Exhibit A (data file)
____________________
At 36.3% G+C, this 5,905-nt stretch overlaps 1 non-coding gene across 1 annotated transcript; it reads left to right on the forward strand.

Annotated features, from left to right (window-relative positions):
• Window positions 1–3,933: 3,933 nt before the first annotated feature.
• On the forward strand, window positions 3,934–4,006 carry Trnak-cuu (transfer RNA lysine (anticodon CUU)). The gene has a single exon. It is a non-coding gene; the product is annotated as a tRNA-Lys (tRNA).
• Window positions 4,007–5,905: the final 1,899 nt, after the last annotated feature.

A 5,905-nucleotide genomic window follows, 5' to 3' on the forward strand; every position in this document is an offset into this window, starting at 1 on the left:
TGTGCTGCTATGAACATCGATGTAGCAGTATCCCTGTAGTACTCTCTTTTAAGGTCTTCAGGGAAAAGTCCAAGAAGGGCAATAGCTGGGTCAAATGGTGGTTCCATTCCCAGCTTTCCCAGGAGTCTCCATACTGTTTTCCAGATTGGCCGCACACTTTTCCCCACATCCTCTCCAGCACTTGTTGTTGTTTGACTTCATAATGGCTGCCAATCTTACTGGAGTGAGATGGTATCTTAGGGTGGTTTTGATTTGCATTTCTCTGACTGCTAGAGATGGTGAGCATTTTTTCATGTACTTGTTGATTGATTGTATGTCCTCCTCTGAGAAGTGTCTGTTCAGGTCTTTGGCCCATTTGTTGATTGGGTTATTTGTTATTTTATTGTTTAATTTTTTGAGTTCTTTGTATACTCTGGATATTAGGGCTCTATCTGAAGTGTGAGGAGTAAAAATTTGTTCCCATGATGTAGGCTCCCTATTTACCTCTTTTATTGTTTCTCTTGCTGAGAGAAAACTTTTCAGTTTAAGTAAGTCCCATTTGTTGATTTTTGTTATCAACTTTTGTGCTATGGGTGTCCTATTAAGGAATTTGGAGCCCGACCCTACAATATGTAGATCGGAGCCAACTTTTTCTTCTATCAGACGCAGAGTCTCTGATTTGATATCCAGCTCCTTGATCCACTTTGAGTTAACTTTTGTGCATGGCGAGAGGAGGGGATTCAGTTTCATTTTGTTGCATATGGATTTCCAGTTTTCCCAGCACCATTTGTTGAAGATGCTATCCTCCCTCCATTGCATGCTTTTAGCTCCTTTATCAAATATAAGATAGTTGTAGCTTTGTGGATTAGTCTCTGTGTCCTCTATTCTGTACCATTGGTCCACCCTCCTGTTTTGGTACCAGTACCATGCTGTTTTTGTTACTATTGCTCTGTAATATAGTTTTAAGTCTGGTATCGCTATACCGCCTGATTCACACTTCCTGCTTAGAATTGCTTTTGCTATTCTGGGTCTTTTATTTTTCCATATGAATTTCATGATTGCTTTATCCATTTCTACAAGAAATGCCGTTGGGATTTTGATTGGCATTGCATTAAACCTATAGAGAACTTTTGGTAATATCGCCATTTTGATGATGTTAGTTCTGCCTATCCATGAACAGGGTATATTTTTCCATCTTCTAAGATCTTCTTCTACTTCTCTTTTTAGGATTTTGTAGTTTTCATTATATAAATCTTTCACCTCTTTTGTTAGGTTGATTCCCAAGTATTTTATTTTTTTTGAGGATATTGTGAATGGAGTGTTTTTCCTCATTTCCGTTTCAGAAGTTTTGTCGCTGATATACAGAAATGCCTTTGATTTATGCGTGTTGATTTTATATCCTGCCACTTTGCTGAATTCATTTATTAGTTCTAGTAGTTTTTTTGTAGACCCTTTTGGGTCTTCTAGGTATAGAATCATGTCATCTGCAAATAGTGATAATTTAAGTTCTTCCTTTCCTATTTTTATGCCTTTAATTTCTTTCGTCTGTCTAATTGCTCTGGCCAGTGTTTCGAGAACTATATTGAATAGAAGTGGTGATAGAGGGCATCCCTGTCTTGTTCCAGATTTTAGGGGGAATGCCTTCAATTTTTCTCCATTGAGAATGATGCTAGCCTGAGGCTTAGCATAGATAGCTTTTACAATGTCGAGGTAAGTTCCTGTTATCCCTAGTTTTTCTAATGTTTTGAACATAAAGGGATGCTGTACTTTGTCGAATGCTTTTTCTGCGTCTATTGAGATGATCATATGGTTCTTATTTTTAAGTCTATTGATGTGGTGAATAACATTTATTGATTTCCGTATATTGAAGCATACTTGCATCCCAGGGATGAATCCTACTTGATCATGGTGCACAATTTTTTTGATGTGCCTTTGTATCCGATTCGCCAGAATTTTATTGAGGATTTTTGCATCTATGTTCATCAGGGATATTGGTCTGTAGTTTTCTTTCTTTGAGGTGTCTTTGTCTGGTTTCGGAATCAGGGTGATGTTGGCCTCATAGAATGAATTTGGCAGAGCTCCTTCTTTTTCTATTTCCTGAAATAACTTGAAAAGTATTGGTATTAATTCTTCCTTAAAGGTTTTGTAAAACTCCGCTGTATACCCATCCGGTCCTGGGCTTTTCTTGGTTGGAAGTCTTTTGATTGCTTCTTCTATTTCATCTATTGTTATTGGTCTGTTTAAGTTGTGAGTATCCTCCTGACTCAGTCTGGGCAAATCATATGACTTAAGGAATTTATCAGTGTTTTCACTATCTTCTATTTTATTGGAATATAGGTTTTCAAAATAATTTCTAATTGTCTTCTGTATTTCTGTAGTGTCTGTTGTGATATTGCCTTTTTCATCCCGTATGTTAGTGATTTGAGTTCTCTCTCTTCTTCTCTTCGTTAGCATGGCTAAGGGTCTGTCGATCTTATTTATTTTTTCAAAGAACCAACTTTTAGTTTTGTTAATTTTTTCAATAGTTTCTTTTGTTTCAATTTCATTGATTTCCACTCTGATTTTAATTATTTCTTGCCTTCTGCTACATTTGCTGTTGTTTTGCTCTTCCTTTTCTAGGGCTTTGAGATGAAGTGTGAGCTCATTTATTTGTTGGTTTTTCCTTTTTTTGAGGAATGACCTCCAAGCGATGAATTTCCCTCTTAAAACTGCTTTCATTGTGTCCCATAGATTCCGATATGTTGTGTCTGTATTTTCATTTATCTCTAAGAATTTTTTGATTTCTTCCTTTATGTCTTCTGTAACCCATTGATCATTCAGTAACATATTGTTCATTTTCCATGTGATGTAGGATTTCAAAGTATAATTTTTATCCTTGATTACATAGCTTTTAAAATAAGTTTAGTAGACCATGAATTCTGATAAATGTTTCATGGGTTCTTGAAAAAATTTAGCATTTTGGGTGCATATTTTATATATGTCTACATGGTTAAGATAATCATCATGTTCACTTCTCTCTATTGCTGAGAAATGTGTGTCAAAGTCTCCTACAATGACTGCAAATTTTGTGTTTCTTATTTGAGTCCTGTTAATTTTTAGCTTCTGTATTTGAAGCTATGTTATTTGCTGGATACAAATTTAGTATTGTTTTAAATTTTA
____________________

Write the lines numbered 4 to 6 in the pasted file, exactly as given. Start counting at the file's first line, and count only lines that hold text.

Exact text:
• On the forward strand, window positions 3,934–4,006 carry Trnak-cuu (transfer RNA lysine (anticodon CUU)). The gene has a single exon. It is a non-coding gene; the product is annotated as a tRNA-Lys (tRNA).
• Window positions 4,007–5,905: the final 1,899 nt, after the last annotated feature.

A 5,905-nucleotide genomic window follows, 5' to 3' on the forward strand; every position in this document is an offset into this window, starting at 1 on the left: